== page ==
The second type of suffering is caused by change. According to Buddha, people suffer when they become attached to things and situations.

It’s also the suffering that you go through when you can’t hold on to something you have. You may have a successful career or business. You may be a billionaire. But you will lose those things eventually. It is just a matter of time before you do so. 

The third type is the truth of suffering or people not being enlightened. Buddhism considers the third type as the most dangerous of the three. It’s also the type of suffering people don’t recognize. It is subtle yet dangerous.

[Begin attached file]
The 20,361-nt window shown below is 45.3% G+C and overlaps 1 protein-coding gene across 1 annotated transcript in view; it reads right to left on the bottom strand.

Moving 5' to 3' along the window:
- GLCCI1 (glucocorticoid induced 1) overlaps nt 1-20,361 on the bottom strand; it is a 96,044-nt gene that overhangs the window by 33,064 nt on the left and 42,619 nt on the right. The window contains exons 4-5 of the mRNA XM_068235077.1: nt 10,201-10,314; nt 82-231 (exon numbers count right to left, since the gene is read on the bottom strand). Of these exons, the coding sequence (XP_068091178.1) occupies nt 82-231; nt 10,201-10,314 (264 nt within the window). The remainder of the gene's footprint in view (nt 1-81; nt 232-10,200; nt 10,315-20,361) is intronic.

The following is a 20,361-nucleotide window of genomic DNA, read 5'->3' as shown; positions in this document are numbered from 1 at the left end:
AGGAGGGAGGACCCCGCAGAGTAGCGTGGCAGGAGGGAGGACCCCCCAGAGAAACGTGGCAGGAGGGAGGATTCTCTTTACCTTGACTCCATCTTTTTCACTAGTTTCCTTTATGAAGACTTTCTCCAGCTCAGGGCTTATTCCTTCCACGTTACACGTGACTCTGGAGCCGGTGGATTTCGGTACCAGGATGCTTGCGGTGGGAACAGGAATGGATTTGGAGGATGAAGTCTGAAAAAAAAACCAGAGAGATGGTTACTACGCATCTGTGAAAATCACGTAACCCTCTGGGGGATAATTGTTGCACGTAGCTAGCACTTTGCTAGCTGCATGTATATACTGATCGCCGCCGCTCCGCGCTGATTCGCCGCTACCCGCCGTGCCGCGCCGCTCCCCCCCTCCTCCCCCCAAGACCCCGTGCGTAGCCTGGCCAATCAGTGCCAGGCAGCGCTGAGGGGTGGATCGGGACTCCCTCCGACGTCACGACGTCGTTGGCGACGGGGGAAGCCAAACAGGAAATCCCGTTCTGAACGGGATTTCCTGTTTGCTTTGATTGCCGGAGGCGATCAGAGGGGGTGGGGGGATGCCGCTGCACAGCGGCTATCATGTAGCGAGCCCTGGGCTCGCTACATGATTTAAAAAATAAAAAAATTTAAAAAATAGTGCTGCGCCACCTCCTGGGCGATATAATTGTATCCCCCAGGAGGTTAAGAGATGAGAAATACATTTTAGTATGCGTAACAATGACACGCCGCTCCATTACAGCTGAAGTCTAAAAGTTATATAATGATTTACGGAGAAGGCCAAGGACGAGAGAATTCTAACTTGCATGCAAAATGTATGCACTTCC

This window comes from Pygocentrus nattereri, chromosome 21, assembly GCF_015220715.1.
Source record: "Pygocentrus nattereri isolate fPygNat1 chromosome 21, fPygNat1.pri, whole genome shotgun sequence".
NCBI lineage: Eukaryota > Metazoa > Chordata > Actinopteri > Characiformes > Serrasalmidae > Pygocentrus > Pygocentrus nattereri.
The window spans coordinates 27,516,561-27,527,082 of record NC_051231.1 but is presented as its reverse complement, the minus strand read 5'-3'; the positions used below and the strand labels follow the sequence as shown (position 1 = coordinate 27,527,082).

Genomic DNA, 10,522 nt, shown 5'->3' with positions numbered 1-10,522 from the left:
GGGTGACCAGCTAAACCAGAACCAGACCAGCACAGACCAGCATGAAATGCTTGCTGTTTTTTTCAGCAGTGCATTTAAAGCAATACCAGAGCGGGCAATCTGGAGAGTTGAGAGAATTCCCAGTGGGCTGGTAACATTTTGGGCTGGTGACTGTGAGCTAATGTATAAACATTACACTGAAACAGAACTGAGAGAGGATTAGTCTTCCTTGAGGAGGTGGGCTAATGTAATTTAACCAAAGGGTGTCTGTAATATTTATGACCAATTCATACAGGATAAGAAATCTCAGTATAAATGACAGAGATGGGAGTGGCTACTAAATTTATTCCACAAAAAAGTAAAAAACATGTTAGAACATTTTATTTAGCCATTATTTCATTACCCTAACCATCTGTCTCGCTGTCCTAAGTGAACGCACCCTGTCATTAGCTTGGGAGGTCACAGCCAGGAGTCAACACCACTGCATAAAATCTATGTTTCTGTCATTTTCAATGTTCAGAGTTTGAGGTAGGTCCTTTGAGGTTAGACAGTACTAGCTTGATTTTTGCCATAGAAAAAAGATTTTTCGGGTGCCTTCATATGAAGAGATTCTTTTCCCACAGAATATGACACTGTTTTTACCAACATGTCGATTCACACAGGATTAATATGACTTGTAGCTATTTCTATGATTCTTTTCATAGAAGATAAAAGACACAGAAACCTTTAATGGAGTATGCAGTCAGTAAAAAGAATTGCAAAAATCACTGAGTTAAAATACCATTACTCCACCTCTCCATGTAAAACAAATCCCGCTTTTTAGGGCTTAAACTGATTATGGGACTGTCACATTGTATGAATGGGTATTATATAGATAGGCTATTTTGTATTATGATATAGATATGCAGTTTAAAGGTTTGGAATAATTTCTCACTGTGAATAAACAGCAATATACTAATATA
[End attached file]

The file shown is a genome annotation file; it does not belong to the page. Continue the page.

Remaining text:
The truth of suffering breeds anxiety and insecurity. It can linger in the background even during the happiest episodes of your life. Deep down, you question your very own existence.

However, Buddhists say that these doubts are reasonable. They even implore us to better understand why there are doubts in our minds. They believe that doing so offers glimpses of wisdom. 


 Is the fourth mark, Nirvana?

Nirvana is considered the fourth mark of existence in Tibetan Buddhism and East Asian Buddhism. 

It is often referred to as a trandescent state. According to Buddhism, one can achieve Nirvana when he or she has completely understood the three marks of existence.  

In Nirvana, there is neither suffering nor a sense of unsatisfactoriness. This is also more popularly known as the end goal of Buddhism.